gestational diabetes treatment

treatment for gestational diabetes The goals of treatment are to keep blood sugar (glucose) levels within normal limits during pregnancy and to ensure that the growing baby is healthy.


Your health care provider should closely monitor you and your baby throughout your pregnancy. Fetal monitoring will verify the size and health of the fetus. ◄ SUBSCRIBE TO US ► —-

A stress-free test is a very simple and painless test for you and your baby.

A machine that listens and shows your baby's heartbeat (electronic fetal monitor) is placed on your abdomen.
Your health care provider can compare your baby's heartbeat pattern with movements and find out if the baby is doing well.


The best way to improve your diet is by eating a variety of healthy foods. You must learn to read food labels and verify them when making food decisions. Talk to your doctor or nutritionist if you are a vegetarian or have any other special diet.

In general, when you have gestational diabetes your diet should:

Be moderate in fat and protein
Provide your carbohydrates through foods that include fruits, vegetables, and complex carbohydrates (such as bread, cereal, pasta, and rice)
Have low levels of foods that contain a lot of sugar, such as soft drinks, fruit juices and cakes

If managing your diet does not control blood sugar (glucose) levels, you may be prescribed medications for diabetes by mouth or insulin therapy.

Most women who develop gestational diabetes will not need diabetes medications or insulin, but some will.
Outlook (Forecast)

Most women with gestational diabetes can control their blood sugar level and prevent harm to themselves or their baby.

Pregnant women with gestational diabetes tend to have larger babies at birth. This can increase the chances of problems at the time of delivery, which include:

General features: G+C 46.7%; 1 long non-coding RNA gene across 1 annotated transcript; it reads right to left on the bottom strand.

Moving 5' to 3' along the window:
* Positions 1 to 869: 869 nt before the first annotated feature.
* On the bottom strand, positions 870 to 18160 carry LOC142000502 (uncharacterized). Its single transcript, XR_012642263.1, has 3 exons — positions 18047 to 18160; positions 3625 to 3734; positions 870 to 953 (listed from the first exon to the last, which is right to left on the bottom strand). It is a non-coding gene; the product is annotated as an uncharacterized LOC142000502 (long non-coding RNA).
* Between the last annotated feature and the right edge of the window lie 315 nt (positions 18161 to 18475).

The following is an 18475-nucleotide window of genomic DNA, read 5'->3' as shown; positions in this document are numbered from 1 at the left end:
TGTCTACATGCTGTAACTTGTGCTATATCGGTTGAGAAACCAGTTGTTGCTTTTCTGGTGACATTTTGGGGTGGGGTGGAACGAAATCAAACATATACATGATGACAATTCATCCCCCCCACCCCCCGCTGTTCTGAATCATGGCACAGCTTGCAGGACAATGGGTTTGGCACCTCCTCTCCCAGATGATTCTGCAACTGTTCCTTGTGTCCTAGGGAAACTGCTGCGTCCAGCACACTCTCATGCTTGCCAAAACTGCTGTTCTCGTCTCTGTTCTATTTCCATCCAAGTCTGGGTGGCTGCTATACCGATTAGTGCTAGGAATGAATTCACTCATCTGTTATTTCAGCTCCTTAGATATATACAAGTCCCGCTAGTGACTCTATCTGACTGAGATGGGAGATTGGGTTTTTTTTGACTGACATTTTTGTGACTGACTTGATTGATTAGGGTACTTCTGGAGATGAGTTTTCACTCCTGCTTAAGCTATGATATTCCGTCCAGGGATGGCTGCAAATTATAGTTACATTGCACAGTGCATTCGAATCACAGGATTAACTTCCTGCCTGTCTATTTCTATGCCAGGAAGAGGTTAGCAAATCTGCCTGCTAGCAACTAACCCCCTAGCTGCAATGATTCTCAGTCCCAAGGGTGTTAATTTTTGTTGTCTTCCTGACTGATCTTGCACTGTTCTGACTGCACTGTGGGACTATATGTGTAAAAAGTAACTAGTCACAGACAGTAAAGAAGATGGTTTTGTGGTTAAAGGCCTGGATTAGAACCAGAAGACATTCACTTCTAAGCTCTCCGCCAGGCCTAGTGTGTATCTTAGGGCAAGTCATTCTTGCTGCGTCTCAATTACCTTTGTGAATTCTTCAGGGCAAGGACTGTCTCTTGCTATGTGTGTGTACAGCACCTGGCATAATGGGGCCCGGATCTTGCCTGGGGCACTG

Birth injury (trauma) due to the large size of the baby
Cesarean delivery

Your baby is more likely to have periods of low blood sugar (hypoglycemia) during the first days of life.

Mothers with gestational diabetes have an increased risk of high blood pressure during pregnancy.

There is a slightly higher risk of the baby dying when the mother has not received treatment for gestational diabetes. Controlling blood sugar levels reduces this risk.

High blood sugar (glucose) levels often return to normal after delivery. However, women with gestational diabetes should be monitored closely after delivery and at regular doctor appointments for signs of diabetes. Many women with gestational diabetes develop diabetes within 5 to 10 years after delivery.
When to contact a medical professional

Call your health care provider if you are pregnant and have symptoms of diabetes.

Starting early prenatal care and having regular prenatal visits helps improve your and your baby's health. Having prenatal exams at 24 – 28 weeks of pregnancy will help detect early gestational diabetes.

If you are overweight, decreasing your body mass index (BMI) to a normal range before becoming pregnant will decrease your risk of developing gestational diabetes.

Video credits to Childbirth Classes YouTube channel

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